Alumni Notes: January/February 2021

Leave it to Bobbi and Charles! On Saturday, Nov. 21, the Griffiths organized what for me and I think everyone else was a definite first, a Zoom tailgate originating from their home near the Bowl to mark the one-year anniversary of Yale’s dramatic, defining 50-43 double-overtime victory over Harvard, redemption for the infamous 29-29 tie. Tuning in with minimal glitches were many of the Parking Lot B faithful, including Bob and Eleanor Ittner, Ed and Sue Greenberg, Rick Templeton, Don Watson, Margaret Atherton (Al was working), Joe Staley, Hugo Kranz and Ben Gertz. The 90-minute reunion passed in a flash, and afterwards, individually, some of us rewatched that game, visible even now on YouTube.

As for Mr. Gertz, regardez! Few people, over the six decades since we left New Haven, have been as tireless and enthusiastic in their devotion to Yale in general and to our class in particular as Ben has. He has served as our Treasurer for as long as I can remember. His meticulous attention to income and outgo and the annual class dues solicitation has enabled us to keep our balance sheet strong so that we could support reunions and mini-reunions, the 1959 Hopper-Calhoun Fund for Excellence (which provides internships) and a 1959 Summer Service Fellowship. He has also faithfully organized monthly luncheons at the Yale Club for many many years. Like a lot of us, Ben has decided to ease off a bit, and will soon retire as Treasurer. His big shoes will be filled by (no surprise here) Ed Greenberg, who has already served one stint as Class Secretary and who, with Ben, has done much to give our class its distinctive cohesiveness. Our profound thanks, to both.

Phil Kopper has been on my case (quite rightly) to call attention in this space to the independent candidacy of Victor Ashe (’67) for trustee on the Yale Corporation. Mr. Ashe is running on a “sunshine'”ticket and his hope is to open up trustee elections and the actual deliberations of the Corporation, an opaque institution whose operations remain cloaked in secrecy. If you are anything like me, every so often you get a ballot in the mail, asking to vote for this or that candidate, with little or no explanation as to why he or she has been chosen to run. Likewise, if the Corporation in its majesty has had anything to say over the years about some of the more sensitive issues confronting the University, not least the railroading of two professors some years back over a bogus Halloween issue, and other lamentable instances of political correctness, such thoughts remain a mystery to me.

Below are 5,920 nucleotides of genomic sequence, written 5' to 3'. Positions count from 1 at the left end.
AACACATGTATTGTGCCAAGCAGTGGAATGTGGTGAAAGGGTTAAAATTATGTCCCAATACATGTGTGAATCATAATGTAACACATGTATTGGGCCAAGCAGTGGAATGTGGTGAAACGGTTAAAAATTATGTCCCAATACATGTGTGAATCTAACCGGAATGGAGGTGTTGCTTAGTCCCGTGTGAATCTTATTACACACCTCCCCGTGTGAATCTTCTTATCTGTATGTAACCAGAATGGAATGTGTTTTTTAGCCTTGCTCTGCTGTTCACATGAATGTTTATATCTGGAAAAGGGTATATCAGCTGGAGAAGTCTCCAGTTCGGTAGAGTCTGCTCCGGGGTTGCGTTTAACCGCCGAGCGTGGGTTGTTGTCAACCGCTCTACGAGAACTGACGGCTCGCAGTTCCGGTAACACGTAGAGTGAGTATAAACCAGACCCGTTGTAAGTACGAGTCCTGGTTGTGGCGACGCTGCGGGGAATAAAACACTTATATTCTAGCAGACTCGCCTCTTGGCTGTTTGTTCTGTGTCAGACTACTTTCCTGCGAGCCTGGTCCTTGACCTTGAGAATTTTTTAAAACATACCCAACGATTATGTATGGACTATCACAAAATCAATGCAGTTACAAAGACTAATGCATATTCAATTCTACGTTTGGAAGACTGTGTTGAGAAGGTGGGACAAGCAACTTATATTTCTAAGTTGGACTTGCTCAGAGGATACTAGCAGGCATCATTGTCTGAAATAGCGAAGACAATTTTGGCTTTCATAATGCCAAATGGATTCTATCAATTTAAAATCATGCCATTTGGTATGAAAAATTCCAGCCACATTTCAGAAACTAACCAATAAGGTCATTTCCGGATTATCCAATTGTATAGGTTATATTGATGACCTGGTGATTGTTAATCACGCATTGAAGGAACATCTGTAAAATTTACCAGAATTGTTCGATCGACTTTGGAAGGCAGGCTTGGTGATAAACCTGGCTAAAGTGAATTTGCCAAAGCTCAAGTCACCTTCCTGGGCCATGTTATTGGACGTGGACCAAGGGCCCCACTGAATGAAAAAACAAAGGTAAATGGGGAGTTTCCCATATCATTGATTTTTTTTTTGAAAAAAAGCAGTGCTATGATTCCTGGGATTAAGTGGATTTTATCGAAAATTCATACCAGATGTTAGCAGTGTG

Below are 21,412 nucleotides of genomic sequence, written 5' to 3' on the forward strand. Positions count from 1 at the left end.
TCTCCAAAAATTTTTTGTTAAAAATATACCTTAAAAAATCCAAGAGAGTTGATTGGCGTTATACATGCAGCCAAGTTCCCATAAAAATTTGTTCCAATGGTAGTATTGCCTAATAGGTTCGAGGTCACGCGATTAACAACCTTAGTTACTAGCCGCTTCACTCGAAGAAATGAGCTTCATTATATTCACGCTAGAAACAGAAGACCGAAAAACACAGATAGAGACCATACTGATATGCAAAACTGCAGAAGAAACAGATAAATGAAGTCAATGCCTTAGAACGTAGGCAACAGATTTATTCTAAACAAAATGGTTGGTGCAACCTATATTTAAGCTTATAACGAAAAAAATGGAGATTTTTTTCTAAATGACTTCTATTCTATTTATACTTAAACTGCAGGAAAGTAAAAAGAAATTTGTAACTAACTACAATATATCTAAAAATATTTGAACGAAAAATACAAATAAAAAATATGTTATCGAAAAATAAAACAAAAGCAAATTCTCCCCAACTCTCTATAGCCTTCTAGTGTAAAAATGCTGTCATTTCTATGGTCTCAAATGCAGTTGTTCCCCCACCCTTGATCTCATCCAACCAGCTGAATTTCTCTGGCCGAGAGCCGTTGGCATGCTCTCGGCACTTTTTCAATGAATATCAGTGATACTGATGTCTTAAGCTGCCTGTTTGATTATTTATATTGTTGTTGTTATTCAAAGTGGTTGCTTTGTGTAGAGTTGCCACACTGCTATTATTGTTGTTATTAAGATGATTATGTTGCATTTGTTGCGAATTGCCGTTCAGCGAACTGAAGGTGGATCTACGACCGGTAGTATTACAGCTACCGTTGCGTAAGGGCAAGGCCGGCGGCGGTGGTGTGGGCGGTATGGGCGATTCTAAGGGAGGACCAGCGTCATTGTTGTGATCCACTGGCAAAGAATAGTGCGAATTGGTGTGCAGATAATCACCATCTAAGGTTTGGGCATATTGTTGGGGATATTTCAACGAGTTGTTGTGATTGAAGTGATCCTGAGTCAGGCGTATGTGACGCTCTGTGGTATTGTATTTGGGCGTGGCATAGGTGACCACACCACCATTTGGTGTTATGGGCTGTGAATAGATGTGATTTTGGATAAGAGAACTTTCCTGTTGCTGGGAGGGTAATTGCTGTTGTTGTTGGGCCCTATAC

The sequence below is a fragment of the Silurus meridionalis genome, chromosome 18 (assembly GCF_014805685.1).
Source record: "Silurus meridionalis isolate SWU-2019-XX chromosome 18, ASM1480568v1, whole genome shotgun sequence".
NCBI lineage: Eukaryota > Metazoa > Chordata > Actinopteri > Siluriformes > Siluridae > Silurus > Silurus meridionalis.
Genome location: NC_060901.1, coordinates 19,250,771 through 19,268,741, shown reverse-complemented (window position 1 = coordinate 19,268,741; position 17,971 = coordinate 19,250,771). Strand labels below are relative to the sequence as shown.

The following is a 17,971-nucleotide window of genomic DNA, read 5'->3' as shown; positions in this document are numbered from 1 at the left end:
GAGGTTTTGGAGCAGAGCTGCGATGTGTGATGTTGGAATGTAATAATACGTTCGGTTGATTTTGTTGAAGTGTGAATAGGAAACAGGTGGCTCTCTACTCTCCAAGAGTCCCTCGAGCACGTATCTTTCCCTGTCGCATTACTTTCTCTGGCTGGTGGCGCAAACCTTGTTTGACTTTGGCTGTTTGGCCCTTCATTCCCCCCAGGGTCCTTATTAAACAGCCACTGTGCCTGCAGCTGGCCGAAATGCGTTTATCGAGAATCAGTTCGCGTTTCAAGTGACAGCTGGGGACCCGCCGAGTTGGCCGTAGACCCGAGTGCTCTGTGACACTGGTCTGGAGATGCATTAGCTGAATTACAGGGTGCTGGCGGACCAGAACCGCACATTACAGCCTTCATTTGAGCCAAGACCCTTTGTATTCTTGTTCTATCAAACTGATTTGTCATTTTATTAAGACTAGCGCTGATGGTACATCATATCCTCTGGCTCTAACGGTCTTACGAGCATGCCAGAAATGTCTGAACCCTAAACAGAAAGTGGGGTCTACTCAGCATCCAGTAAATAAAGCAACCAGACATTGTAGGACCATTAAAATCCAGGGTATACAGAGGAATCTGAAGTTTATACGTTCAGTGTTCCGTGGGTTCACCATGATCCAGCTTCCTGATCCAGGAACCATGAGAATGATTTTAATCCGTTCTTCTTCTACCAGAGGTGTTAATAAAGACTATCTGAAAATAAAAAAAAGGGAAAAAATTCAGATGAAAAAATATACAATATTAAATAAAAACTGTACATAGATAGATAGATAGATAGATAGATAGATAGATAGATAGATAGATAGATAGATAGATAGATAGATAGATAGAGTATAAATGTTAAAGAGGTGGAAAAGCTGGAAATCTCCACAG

Victor is no dilettante. He has served as Mayor of Nashville, Tennessee state legislator, Ambassador to Poland. He has enough votes to appear on the ballot. He asks for support when that ballot shows up in your mailbox. His platform is threefold: open the selection of Alumni Fellows, promote free speech on campus, end administrative bloat. His website is is This is not, I should hasten to add, my own personal endorsement. I am sure there will be other meritorious candidates. What Mr.Ashe is asking for is our undivided attention.

As of this writing, we remain, as a class, Covid-free. Still, there are two additions to the roll call. Gerald Pitcher did peacefully in Rhode Island in October surrounded by his wife, Kathy, and two daughters. Gerry was raised in Danielson, CT, attended Killingly High School and, after Yale, received a master’s degree in engineering from Columbia. He served as a Lieutenant JG in the Navy and worked as a mechanical engineer for several companies along the east coast. He was an outdoorsman and racquets player, but struggled bravely with Alzheimer’s in the last years of his life.

Another New Englander, David Clark, died in September in Newport NH. David, survived by two daughters, was predeceased by his wife f 53 years, Anna Faulker Clark, in 2014. A proud and devoted Deerfield graduate, David was successful in several business enterprises in New York City and in Connecticut, and was a major philanthropic force in Hartford, where he helped secure the future of two major cultural assets, the Hartford Stage Company and the Mark Twain House, David suffered a severe stroke in2008, which left him unable to communicate; his daughter, Kendall, wrote an essay about him in our 50th reunion book. It is worth reading, as a summary of a life well-lived and as a daughter’s testimony of the enduring power of family love.